Today, with regulations enforcing evermore stringent safety measures concerned with fire, staying abreast of developments can be difficult. Of prime importance is to have a regular fire risk assessment to ensure hazards are kept to a minimum. The duty of a regular fire risk assessment lies firmly in the hands of the 'responsible person'. It is this person's job to ensure and manage any fire risks that may be present, either in a business or residential premises. Part of their work is to ensure that effective fire risk assessment procedures are put in place.
But how does this 'responsible person' carry out a fire risk assessment? What processes are involved to ensure resident's or worker's safety in the prevention and reaction to a fire?
The first step in any fire risk assessment is to identify the hazards that may be present in either a workplace or residential location. There are many hazards to contemplate when conducting a fire risk assessment. It must be understood that almost anything can start a fire, whether this is a naked flame, a heater or even a hair dryer. Understanding the risk posed by such items is fundamental in the assessment, added to this; in the business workplace there may be machinery and equipment that could cause problems.
The second ingredient of fire is any combustible material. Most materials present in either the home or the workplace are flammable in some way. In the workplace, a pile of waste may be just the right material to feed a blaze whereas in the home, soft furnishings are an especially vulnerable material to fire. Recognising the risks that these materials pose is a vital element in reducing the risk of fire; naturally, if the fire has no material to feed off, it will not spread as quickly, greatly improving safety.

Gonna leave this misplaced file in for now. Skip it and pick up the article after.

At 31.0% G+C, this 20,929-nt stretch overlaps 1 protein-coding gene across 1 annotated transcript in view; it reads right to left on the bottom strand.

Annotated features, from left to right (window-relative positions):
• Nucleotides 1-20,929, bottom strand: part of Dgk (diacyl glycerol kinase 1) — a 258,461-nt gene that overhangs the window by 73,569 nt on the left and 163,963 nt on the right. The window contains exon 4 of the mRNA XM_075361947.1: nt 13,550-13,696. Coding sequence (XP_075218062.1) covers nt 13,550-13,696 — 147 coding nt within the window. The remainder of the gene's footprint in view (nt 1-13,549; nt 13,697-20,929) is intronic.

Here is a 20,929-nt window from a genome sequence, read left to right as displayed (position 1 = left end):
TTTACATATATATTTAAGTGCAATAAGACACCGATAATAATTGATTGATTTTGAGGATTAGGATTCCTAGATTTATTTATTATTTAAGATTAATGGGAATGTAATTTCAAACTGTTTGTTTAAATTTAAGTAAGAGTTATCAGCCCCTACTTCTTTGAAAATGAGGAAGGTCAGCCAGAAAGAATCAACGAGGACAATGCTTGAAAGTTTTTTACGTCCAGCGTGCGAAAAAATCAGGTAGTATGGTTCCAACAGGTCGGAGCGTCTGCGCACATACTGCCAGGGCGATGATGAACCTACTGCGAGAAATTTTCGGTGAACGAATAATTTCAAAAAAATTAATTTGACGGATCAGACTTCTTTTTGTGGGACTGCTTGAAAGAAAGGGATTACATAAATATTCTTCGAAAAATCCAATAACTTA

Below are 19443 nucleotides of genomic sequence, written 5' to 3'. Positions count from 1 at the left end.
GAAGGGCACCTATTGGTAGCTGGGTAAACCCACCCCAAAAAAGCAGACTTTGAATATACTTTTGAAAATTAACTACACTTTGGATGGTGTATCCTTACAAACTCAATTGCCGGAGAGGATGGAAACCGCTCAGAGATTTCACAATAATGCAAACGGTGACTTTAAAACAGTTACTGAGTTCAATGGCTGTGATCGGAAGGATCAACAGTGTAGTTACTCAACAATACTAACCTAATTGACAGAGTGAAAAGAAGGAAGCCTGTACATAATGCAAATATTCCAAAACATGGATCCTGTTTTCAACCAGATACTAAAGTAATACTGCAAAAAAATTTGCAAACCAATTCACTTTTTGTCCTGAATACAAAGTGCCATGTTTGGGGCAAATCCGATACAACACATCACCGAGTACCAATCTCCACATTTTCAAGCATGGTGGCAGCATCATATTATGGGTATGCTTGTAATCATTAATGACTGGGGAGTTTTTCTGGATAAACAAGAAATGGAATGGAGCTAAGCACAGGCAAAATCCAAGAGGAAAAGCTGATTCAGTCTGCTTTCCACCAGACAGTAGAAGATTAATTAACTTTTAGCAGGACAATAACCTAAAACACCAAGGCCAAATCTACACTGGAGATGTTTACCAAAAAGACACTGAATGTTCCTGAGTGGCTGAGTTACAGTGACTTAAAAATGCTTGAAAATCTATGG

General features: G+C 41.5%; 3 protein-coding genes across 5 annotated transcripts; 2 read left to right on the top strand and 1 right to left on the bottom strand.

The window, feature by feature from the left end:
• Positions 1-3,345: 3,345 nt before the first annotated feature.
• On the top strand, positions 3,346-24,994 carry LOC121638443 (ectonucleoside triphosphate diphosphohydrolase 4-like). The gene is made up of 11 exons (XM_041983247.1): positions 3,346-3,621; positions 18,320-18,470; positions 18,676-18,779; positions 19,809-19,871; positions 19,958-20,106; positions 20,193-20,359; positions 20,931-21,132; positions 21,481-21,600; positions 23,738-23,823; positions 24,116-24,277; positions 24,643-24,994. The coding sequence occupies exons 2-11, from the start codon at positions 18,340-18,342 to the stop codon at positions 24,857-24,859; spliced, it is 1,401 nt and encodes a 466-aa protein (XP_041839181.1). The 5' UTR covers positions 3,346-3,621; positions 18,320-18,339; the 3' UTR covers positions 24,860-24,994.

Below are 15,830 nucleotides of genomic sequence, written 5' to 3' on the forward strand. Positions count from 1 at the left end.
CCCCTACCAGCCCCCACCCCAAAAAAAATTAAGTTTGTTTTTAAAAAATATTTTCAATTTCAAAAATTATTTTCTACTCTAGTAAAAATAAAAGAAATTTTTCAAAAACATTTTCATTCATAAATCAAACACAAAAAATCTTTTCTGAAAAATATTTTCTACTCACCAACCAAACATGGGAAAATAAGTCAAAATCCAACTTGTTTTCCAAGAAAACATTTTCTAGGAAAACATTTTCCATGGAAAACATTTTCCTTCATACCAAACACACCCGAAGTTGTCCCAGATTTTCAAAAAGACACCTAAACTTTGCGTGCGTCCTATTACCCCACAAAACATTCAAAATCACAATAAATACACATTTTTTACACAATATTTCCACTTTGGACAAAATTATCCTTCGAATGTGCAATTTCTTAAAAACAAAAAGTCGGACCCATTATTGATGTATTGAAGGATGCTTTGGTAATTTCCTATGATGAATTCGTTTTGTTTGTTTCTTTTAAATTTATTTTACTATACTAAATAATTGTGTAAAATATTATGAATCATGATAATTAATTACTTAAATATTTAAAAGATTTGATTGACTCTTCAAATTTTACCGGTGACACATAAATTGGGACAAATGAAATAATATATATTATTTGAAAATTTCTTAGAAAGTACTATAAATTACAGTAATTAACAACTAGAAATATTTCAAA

The final component of any fire is oxygen. Without oxygen there is no way that a fire can even ignite, let alone spread. For fire risk assessors, the job of keeping oxygen levels under control is understandably difficult as it surrounds us at all times. An assessment should predominantly focus upon the other two ingredients of fire unless the workplace or location has stocks of pressurised oxygen which may in effect intensify a blaze.
The second stage of a fire risk assessment is to recognise the risks not only of the fire itself, but which people will be most vulnerable if a fire does break out. These people can vary greatly in the risks they may encounter as well as the speed of their exit. Of especial importance are those who work with combustible materials or work alone in areas that may be prone to fire. An assessment should also include the numbers of vulnerable people such as young children, the disable or elderly.
While the fire risk assessment is carried out to evaluate the risk of fire, it should also put in place measures to reduce this risk. An assessor should be able to give advice on ways in which to remove flammable materials, or replace them with less flammable materials. They should also be able to advise on the best ways to keep ignition sources away from combustibles. This is all part of fire safety management.
Providing practical advice to workers or residents is also part of the assessor's responsibilities. Education, on the risks and how to prevent fires breaking out can be invaluable. As regulations become increasingly stringent on ways to make our workplaces and residential areas safer, it is through efficient fire risk assessment procedures that a spearhead of fire safety can be launched.
Safety expert Thomas Pretty looks into the increasing importance of an efficient fire risk assessment as part of compliance with regulations.